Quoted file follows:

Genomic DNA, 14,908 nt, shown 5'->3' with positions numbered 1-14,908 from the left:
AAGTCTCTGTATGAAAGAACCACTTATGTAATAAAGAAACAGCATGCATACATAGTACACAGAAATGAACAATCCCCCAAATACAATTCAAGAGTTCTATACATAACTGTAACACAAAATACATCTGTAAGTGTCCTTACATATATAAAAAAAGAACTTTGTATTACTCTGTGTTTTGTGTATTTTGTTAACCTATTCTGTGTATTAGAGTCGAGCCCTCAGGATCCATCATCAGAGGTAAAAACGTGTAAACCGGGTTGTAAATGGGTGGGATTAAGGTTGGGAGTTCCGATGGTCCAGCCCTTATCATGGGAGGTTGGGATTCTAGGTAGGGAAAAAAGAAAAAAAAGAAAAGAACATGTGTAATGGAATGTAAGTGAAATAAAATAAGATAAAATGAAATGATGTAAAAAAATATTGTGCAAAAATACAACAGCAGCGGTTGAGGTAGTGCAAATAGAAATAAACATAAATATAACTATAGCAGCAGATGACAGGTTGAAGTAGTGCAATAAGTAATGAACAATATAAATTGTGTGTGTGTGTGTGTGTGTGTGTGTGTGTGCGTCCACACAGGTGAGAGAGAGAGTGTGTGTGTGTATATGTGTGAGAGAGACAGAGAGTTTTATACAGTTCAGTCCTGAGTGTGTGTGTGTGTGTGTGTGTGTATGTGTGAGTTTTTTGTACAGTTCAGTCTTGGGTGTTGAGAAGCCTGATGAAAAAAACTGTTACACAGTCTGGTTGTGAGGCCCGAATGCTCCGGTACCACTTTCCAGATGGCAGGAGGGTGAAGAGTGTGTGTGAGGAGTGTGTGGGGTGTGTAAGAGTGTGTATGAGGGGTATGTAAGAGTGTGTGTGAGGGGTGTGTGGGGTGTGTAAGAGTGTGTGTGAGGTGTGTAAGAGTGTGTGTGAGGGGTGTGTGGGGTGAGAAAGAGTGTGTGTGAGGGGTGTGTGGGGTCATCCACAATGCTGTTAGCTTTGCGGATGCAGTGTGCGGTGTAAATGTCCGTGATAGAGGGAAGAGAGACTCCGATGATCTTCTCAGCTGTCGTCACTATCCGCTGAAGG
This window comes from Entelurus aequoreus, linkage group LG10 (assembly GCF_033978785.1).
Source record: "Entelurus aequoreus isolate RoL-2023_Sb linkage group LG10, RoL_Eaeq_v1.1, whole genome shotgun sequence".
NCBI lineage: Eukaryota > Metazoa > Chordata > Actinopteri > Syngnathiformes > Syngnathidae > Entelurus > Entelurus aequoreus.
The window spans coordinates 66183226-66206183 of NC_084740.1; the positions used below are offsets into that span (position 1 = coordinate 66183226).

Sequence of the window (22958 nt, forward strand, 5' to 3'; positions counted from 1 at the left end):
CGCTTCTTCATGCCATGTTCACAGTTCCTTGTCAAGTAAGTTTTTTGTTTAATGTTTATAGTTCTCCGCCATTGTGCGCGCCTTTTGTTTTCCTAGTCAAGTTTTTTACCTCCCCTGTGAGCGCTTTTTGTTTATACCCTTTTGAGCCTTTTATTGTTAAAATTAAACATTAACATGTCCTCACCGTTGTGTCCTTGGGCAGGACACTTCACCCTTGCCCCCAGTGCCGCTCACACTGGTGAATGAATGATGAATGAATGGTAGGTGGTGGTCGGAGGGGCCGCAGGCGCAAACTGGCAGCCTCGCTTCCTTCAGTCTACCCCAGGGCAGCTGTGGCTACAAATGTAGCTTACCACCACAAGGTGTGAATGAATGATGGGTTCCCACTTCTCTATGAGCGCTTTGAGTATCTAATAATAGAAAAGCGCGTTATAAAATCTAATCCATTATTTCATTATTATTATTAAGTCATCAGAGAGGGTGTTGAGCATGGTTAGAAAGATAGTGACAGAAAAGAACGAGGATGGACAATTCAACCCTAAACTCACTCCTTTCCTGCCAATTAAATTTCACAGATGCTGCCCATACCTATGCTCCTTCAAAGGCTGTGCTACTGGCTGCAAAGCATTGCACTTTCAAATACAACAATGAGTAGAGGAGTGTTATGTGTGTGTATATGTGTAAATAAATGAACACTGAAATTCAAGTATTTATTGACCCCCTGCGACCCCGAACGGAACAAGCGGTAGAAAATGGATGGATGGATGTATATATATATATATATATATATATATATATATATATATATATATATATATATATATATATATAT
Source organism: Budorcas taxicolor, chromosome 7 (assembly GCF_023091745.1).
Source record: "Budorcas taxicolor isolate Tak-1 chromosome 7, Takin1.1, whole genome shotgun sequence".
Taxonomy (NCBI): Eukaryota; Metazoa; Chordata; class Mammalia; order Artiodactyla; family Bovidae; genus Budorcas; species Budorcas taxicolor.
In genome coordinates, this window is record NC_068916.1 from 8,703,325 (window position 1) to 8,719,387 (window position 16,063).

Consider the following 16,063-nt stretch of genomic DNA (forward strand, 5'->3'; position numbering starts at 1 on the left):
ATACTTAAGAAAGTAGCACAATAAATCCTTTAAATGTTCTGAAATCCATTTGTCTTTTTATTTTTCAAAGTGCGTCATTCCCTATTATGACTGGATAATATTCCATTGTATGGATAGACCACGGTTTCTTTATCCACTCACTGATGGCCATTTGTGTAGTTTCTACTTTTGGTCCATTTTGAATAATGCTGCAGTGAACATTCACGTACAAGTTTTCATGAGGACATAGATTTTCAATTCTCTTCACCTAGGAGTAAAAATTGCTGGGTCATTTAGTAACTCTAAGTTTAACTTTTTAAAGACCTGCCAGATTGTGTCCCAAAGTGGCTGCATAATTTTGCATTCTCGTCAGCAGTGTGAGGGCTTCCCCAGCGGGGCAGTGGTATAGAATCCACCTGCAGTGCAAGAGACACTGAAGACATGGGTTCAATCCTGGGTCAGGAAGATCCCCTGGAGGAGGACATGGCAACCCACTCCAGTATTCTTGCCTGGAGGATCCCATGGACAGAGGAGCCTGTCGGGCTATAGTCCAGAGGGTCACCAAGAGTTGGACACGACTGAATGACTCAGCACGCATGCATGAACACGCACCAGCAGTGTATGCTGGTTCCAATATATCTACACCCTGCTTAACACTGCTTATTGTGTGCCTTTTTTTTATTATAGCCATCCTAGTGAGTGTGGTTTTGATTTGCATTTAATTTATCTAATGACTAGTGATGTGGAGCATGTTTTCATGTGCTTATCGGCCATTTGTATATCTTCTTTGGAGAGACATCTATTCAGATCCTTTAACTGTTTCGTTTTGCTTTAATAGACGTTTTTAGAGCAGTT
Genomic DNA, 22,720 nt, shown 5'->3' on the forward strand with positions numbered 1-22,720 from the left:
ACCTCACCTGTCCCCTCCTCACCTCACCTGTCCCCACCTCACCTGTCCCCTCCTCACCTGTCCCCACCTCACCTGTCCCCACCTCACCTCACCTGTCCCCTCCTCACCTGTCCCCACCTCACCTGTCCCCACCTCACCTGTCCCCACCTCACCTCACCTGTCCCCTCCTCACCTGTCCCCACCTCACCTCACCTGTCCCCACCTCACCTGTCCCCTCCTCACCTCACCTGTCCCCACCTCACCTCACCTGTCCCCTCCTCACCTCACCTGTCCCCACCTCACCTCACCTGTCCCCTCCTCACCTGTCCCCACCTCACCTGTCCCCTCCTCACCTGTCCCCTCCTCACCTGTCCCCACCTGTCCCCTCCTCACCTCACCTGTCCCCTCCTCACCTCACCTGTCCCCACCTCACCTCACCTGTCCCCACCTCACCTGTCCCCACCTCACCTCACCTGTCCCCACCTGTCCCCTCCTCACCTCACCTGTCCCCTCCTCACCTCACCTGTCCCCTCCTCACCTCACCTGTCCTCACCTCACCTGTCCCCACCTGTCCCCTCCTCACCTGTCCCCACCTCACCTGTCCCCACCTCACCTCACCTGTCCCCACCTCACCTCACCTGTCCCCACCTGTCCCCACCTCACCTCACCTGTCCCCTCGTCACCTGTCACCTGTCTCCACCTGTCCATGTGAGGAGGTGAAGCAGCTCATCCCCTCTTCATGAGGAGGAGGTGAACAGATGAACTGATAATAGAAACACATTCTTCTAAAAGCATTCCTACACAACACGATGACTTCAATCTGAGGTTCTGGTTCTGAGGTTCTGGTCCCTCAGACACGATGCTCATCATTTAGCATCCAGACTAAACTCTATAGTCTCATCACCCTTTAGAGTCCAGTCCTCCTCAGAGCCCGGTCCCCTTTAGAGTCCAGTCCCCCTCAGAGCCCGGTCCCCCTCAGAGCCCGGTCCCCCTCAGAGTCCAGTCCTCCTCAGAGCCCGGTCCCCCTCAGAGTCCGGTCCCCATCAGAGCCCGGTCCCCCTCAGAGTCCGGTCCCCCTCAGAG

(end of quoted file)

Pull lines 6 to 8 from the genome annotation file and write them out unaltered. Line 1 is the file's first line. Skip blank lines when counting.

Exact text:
The window spans coordinates 66183226-66206183 of NC_084740.1; the positions used below are offsets into that span (position 1 = coordinate 66183226).

Sequence of the window (22958 nt, forward strand, 5' to 3'; positions counted from 1 at the left end):
CGCTTCTTCATGCCATGTTCACAGTTCCTTGTCAAGTAAGTTTTTTGTTTAATGTTTATAGTTCTCCGCCATTGTGCGCGCCTTTTGTTTTCCTAGTCAAGTTTTTTACCTCCCCTGTGAGCGCTTTTTGTTTATACCCTTTTGAGCCTTTTATTGTTAAAATTAAACATTAACATGTCCTCACCGTTGTGTCCTTGGGCAGGACACTTCACCCTTGCCCCCAGTGCCGCTCACACTGGTGAATGAATGATGAATGAATGGTAGGTGGTGGTCGGAGGGGCCGCAGGCGCAAACTGGCAGCCTCGCTTCCTTCAGTCTACCCCAGGGCAGCTGTGGCTACAAATGTAGCTTACCACCACAAGGTGTGAATGAATGATGGGTTCCCACTTCTCTATGAGCGCTTTGAGTATCTAATAATAGAAAAGCGCGTTATAAAATCTAATCCATTATTTCATTATTATTATTAAGTCATCAGAGAGGGTGTTGAGCATGGTTAGAAAGATAGTGACAGAAAAGAACGAGGATGGACAATTCAACCCTAAACTCACTCCTTTCCTGCCAATTAAATTTCACAGATGCTGCCCATACCTATGCTCCTTCAAAGGCTGTGCTACTGGCTGCAAAGCATTGCACTTTCAAATACAACAATGAGTAGAGGAGTGTTATGTGTGTGTATATGTGTAAATAAATGAACACTGAAATTCAAGTATTTATTGACCCCCTGCGACCCCGAACGGAACAAGCGGTAGAAAATGGATGGATGGATGTATATATATATATATATATATATATATATATATATATATATATATATATATATATATATATATAT